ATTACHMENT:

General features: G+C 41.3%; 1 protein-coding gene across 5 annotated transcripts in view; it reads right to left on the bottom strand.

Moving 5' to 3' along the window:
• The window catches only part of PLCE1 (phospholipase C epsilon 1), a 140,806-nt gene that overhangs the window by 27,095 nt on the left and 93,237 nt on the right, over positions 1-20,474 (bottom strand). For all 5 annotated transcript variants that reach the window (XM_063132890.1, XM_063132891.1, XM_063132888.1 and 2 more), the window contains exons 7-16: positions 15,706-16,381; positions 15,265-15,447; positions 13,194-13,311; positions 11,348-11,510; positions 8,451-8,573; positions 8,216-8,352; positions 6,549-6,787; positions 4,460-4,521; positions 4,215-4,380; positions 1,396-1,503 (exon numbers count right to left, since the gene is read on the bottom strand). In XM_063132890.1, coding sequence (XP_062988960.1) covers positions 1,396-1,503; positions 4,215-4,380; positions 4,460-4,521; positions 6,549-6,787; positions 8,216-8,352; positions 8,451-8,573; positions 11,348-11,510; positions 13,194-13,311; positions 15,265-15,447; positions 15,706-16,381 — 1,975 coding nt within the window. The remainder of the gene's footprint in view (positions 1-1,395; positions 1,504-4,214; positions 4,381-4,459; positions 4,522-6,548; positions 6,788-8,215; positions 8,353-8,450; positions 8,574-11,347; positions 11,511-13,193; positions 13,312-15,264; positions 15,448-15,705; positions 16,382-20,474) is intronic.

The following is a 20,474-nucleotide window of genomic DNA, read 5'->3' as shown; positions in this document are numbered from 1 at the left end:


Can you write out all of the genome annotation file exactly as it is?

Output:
General features: G+C 41.3%; 1 protein-coding gene across 5 annotated transcripts in view; it reads right to left on the bottom strand.

Moving 5' to 3' along the window:
• The window catches only part of PLCE1 (phospholipase C epsilon 1), a 140,806-nt gene that overhangs the window by 27,095 nt on the left and 93,237 nt on the right, over positions 1-20,474 (bottom strand). For all 5 annotated transcript variants that reach the window (XM_063132890.1, XM_063132891.1, XM_063132888.1 and 2 more), the window contains exons 7-16: positions 15,706-16,381; positions 15,265-15,447; positions 13,194-13,311; positions 11,348-11,510; positions 8,451-8,573; positions 8,216-8,352; positions 6,549-6,787; positions 4,460-4,521; positions 4,215-4,380; positions 1,396-1,503 (exon numbers count right to left, since the gene is read on the bottom strand). In XM_063132890.1, coding sequence (XP_062988960.1) covers positions 1,396-1,503; positions 4,215-4,380; positions 4,460-4,521; positions 6,549-6,787; positions 8,216-8,352; positions 8,451-8,573; positions 11,348-11,510; positions 13,194-13,311; positions 15,265-15,447; positions 15,706-16,381 — 1,975 coding nt within the window. The remainder of the gene's footprint in view (positions 1-1,395; positions 1,504-4,214; positions 4,381-4,459; positions 4,522-6,548; positions 6,788-8,215; positions 8,353-8,450; positions 8,574-11,347; positions 11,511-13,193; positions 13,312-15,264; positions 15,448-15,705; positions 16,382-20,474) is intronic.

The following is a 20,474-nucleotide window of genomic DNA, read 5'->3' as shown; positions in this document are numbered from 1 at the left end: